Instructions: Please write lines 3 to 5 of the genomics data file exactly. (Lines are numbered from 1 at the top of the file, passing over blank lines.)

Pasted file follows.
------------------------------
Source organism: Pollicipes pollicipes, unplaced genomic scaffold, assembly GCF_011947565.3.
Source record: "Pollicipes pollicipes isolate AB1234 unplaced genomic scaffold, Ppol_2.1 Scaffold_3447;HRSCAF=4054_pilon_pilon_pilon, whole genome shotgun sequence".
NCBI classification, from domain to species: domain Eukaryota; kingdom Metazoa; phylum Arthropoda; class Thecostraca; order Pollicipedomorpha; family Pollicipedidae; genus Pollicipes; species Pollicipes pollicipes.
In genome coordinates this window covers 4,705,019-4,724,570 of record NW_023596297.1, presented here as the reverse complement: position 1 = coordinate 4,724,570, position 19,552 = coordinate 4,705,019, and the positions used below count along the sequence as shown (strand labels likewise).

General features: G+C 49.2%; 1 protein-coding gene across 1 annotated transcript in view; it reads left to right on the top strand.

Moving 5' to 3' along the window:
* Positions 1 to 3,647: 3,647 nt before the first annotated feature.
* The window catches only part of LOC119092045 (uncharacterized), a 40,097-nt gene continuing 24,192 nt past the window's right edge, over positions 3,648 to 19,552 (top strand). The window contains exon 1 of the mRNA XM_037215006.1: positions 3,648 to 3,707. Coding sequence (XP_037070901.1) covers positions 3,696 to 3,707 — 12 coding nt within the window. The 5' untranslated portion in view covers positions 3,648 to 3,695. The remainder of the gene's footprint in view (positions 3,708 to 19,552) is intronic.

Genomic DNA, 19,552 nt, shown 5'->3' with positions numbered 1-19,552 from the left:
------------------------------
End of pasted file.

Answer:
NCBI classification, from domain to species: domain Eukaryota; kingdom Metazoa; phylum Arthropoda; class Thecostraca; order Pollicipedomorpha; family Pollicipedidae; genus Pollicipes; species Pollicipes pollicipes.
In genome coordinates this window covers 4,705,019-4,724,570 of record NW_023596297.1, presented here as the reverse complement: position 1 = coordinate 4,724,570, position 19,552 = coordinate 4,705,019, and the positions used below count along the sequence as shown (strand labels likewise).

General features: G+C 49.2%; 1 protein-coding gene across 1 annotated transcript in view; it reads left to right on the top strand.